What Are The Best, Safest Systemic Therapies for Atopic Dermatitis?


A network meta-analysis shows favorability with dupilumab and abrocitinib in efficacy and safety outcomes among adults and adolescents.

Jonathan I. Silverberg, MD, PhD, MPH

Jonathan I. Silverberg, MD, PhD, MPH

A systematic review and network meta-analysis of systemic atopic dermatitis therapies suggest upadacitinib, abrocitinib, and dupilumab are associated with the best efficacy outcomes among the robust drug class options.

The research, presented at the American Academy of Dermatology (AAD) Virtual Meeting Experience this weekend, provides a unique comparison of systemic agents for key outcomes in moderate to severe atopic dermatitis treatment, including Eczema Area Severity Index (EASI) and Investigator’s Global Assessment (IGA) scores.

Led by Jonathan I. Silverberg, MD, PhD, MPH, of the George Washington University School of Medicine and Health Sciences, investigators conducted a systematic literature review and a network meta-analysis of randomized controlled trials observing systemic therapy in adults and adolescents with atopic dermatitis.

As they noted, head-to-head systemic therapy trials are lacking in atopic dermatitis. They hypothesized a meta-analysis could provide comparative context into the efficacy and safety of such agents and could even inform clinical decisions.

The Pfizer-sponsored assessment observed both monotherapy and combination systemic therapy in published research for atopic dermatitis. Silverberg and colleagues conducted analysis of randomized controlled trials including adult and adolescent patients through October 24, 2019.

Short-term efficacy, defined as 12-16 weeks of systemic therapy for EASI and IGA responses, as well as safety data were analyzed in fixed-effects and random-effects Bayesian network meta-analysis models.

The team found 19 published phase 2 or 3 randomized controlled trials involving abrocitinib, baricitinib, dupilumab, lebrikizumab, nemolizumab, tralokinumab, and upadacitinib.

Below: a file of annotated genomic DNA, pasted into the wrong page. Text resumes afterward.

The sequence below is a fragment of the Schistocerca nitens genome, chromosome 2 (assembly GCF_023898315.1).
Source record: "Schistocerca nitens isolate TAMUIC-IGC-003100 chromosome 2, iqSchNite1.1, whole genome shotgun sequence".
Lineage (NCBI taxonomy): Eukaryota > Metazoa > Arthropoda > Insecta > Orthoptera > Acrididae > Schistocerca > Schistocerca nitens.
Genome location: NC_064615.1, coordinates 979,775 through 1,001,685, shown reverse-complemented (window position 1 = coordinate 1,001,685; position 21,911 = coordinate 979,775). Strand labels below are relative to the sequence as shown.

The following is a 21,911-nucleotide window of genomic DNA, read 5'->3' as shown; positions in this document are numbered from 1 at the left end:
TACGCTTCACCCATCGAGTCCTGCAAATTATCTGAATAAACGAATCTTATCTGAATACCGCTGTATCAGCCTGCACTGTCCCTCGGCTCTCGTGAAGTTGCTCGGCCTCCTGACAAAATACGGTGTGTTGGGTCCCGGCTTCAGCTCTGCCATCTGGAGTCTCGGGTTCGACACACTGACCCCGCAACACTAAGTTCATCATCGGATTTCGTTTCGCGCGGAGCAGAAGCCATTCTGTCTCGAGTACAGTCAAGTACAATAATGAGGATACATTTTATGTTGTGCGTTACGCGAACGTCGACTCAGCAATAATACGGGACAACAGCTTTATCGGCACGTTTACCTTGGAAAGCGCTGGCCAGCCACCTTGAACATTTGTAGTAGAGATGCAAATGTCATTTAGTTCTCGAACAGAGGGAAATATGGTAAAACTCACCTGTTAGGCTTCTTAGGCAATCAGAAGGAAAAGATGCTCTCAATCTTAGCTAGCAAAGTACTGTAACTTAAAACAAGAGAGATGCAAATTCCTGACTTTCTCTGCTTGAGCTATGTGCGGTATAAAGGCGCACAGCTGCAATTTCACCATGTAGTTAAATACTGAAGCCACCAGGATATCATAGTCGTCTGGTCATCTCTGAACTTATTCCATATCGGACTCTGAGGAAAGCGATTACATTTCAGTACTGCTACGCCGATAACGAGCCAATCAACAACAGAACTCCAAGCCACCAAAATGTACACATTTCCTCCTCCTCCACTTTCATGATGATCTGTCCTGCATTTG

In monotherapy use, once-daily 30 mg upadacitinib was associated with the numerically highest rate of treatment efficacy (51.6% achieving EASI 90), followed by once-daily 200 mg abrocitinib (39.2%), once-daily 15 mg upadacitinib (34.5%), biweekly 200 mg dupilumab (27.6%), and once-daily 100 mg abrocitinib (22.2%).

In combination therapy use, the abrocitinib regimen was associated with a 48.7% rate of EASI 90. Other efficacious combination systemic therapy regimens included dupilumab (41.7%) and once-daily 100 mg abrocitinib (37.9%).

Investigators observed consistent benefits in IGA and patient-reported outcomes with the systemic therapy regimens.

Treatment-emergent adverse events were more common in every active treatment regimen than in placebo, aside for biweekly 300 mg dupilumab (OR, 0.96; 95% CI, 0.45 – 2.18) and once-daily 100 mg abroctinib (OR, 0.95; 95% CI, 0.35 – 2.66), both used in combination therapy for atopic dermatitis.

The investigators concluded the assessment showed favor on efficacy and safety marks to both monotherapy and combination abrocitinib and dupilumab among other atopic dermatitis systemic therapies.

“To conclude, abrocitinib, dupilumab, and upadacitinib were consistently the most effective systemic therapies in adults and adolescents with atopic dermatitis,” Silverberg said. “Abrocitinib and dupilumab combination therapy demonstrated the greatest efficacy, and there was no significant difference in treatment-emergent adverse events in these short-term randomized controlled trials, although there were some numerical increases observed.”

The study, “Comparative Efficacy and Safety of Systemic Therapies Used in Adult and Adolescent Moderate-to-Severe Atopic Dermatitis (AD): A Systematic Literature Review (SLR) and Network Meta-Analysis (NMA),” was presented at AAD VMX.

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